Critics fund attack on community centre funding overhaul
Six of Vancouver’s community centre associations have pooled $200,000 to fund a campaign against a park board proposal to centralize community centre funding, CBC News has learned.
Hastings Community Centre president Eric Harms confirms his association along with five others has pooled surplus resources to hire a PR firm to publicly attack the park board over proposed changes to future revenue collection.
He insists it's money well spent.
"We didn't start this fight," he said. "Right now there are ... six associations that are fighting this tooth and nail, but we hope others will join us."
Park board officials insist the proposed changes would help correct what the board feels are widespread inequities across the city's community centers.
"I don't know of a president at any community center that opposes universal access," he said. "It's not about poor people."
Park board commissioner Niki Sharma says the proposed changes are aimed at addressing equal access for all, and the PR campaign is inappropriate.
"The revenue that the community centers obtain is largely from programming, so that revenue is public money," she told CBC News.
"I guess the concern that we would have is that that's money that could be better spent on programming that's needed at centers across the city."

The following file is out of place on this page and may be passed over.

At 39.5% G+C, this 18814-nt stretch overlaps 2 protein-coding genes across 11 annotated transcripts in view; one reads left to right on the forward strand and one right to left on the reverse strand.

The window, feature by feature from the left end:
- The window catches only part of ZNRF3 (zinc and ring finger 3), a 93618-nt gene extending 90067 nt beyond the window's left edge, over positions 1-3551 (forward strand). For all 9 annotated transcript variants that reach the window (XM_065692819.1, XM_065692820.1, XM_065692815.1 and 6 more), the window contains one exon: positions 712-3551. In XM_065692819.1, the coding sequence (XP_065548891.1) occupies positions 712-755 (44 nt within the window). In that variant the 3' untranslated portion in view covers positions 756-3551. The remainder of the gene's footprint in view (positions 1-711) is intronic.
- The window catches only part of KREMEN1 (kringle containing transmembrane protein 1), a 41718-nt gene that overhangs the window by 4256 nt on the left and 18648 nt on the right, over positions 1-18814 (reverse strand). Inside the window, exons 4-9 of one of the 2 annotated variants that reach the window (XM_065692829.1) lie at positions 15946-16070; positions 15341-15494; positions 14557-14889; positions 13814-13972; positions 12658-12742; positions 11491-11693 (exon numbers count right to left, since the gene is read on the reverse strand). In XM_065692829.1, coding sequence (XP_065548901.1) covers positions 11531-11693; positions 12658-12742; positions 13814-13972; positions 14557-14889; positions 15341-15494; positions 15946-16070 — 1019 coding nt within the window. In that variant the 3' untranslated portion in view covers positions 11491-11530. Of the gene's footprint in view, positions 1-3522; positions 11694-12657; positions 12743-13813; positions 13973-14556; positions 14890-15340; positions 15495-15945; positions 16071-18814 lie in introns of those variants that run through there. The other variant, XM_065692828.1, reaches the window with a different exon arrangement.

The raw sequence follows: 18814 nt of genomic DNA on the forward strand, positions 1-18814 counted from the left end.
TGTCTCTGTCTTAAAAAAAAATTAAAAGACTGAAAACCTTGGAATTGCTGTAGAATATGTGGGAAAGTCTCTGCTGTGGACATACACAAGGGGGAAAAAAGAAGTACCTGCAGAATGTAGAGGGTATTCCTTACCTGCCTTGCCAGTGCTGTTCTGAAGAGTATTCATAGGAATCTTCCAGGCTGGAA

'A right to every community centre'
The controversial plan led members of the Killarney Community Centre Association to hold a meeting Tuesday night to voice their concerns.
"We do programming here for our neighbors," said organizer Ainslie Kwan. "We see them every day. They're here on a daily basis. We know what's best — not the people at city hall."
From cheap fitness classes to affordable daycare, Killarney supporters say the stakes couldn't be higher.
"The only thing necessary for the triumph of evil is that good men do nothing," one speaker said of the park board’s plan to centralize operations.
But park board commissioner Trevor Loke says the board just wants universal access to community centres.
"You have a right to every community centre. That's what the park board is fighting for. That's why we were elected."
Loke says the holdouts don't want to share with less fortunate members of the community, adding other community centres are on board with the centralized system.
"But if there's a community centre that says that they do not want to work with the citizens in their own community who are low-income then we are not going to be in partnership with them," he said.
"We believe that every citizen in the city should access their community centre."
But tempers flared as the next speaker in line took to the microphone.
"And I have something to tell him [Loke] too: Who the hell do you think you are?"
Under the proposed plan, the park board would pool the funds collected from community centres before redistributing the money.
Last year, the park board announced it faced a $2.4-million shortfall for its $104-million operating budget.
With files from the CBC's Jason Proctor